Avoiding Emergency Rooms
On a recent Sunday afternoon, a 75-year-old Philadelphia man with a fever of over 102 degrees was unable to reach his doctor. So his daughter took him to an emergency room, where the two sat for hours until he was examined by a physician who found no reason for the fever and decided to admit him overnight.
The man was given oxygen, a chest X-ray, a blood test and, finally, a urine test, which revealed a urinary tract infection. The problem was solved with a prescription for an antibiotic, but at a cost of thousands of dollars to Medicare.
Like so many other health issues seen in American emergency rooms, the man’s infection was a common problem easily diagnosed and treated at a fraction of the cost by a primary care physician — if patients could reach their doctors when needed.
Experts report that more than half the problems patients bring to emergency rooms either do not or would not require hospital-based care if an alternative source were readily available.
As the Philadelphia patient, who is a friend of mine, found, care in an emergency department for a routine medical problem can result in unnecessary hospitalization, tests and procedures that may even complicate a patient’s medical problem.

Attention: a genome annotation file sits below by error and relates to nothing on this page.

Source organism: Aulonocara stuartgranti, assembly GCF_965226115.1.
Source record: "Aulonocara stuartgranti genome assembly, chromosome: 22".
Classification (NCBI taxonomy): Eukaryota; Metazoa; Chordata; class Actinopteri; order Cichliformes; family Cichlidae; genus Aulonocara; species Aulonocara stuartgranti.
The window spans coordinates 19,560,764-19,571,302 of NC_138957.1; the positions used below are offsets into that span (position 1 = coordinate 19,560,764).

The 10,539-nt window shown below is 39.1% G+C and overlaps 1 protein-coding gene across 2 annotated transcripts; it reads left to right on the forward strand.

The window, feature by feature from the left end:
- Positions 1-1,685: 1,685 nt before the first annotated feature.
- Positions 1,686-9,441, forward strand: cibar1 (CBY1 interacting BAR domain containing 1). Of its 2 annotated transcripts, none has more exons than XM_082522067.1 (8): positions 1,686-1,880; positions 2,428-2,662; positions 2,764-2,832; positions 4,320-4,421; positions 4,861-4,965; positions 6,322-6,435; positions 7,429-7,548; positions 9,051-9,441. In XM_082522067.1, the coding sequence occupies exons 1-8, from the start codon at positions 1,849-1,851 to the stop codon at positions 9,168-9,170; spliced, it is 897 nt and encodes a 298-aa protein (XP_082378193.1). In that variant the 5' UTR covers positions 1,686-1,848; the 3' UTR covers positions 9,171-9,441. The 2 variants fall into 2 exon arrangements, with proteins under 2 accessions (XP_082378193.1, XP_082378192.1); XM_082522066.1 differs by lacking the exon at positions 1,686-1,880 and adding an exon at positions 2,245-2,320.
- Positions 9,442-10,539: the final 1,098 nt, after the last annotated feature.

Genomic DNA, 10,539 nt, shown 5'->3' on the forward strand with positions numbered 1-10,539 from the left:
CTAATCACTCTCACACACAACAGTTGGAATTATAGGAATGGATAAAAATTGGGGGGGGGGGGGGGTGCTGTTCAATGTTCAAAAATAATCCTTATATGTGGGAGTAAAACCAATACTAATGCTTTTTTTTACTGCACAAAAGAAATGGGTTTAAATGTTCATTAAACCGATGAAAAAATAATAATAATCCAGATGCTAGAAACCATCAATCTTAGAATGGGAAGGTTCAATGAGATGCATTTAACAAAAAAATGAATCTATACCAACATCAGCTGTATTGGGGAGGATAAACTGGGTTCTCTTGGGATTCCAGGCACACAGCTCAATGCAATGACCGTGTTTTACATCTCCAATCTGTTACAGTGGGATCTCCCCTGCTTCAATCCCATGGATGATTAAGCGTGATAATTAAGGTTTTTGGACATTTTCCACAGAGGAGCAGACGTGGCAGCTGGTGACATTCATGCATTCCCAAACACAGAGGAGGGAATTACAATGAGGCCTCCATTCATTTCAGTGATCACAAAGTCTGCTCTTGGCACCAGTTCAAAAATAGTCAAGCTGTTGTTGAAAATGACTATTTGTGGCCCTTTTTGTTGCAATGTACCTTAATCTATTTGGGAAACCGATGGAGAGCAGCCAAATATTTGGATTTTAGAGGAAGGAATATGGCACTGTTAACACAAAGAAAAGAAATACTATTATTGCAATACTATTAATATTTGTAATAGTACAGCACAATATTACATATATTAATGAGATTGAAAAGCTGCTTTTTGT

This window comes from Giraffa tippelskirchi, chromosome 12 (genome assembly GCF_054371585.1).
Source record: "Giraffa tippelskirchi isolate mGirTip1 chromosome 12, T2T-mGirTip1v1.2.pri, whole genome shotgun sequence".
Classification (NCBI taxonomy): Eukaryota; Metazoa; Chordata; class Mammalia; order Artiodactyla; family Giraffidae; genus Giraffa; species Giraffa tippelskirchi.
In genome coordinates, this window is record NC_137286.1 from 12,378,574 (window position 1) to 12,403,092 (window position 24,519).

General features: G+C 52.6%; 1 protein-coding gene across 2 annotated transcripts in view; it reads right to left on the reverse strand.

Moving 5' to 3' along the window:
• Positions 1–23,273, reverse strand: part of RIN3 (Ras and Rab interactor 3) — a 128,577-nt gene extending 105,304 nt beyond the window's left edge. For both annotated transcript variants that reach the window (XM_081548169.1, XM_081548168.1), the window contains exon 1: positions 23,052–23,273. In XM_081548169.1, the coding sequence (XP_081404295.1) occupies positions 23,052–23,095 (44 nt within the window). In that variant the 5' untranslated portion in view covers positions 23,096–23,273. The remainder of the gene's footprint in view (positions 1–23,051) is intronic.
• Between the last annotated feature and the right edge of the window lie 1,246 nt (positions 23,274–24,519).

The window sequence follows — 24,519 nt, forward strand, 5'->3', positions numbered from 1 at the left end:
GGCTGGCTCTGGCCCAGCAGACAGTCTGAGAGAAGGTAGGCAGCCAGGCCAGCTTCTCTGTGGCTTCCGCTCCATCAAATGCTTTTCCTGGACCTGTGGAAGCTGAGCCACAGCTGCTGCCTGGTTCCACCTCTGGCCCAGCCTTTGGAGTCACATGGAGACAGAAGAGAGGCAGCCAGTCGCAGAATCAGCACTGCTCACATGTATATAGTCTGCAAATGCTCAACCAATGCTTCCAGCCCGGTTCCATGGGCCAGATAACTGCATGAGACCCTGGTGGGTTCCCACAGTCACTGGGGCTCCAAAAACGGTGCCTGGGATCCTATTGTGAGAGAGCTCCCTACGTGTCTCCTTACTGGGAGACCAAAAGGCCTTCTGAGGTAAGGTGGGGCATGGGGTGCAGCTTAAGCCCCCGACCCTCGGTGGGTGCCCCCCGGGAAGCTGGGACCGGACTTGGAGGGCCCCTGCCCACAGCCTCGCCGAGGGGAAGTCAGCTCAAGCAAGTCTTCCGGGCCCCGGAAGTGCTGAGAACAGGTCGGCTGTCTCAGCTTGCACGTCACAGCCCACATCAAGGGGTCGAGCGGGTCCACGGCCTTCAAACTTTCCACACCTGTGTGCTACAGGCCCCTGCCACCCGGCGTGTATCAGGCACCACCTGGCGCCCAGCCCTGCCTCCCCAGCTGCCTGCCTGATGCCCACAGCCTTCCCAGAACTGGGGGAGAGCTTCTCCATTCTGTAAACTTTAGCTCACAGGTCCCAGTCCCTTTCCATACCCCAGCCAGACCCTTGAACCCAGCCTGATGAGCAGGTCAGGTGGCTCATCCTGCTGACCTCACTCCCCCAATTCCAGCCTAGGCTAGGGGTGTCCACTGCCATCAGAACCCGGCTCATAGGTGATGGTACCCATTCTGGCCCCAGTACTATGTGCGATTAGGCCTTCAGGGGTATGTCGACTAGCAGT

I don’t blame doctors in private practice for wanting to work reasonable hours and have evenings, weekends and holidays to spend with family and friends. But the medical profession has thus far failed to adequately fill in the gap left by doctors who no longer make house calls or answer the phone 24/7.
The Leonard Davis Institute of Health Economics reported in 2005 that one quarter of primary care practices had no weekday hours after 5 p. m.; more than half lacked weekend hours, and nearly one quarter were unable to see patients for an urgent problem. The problem has grown even worse today.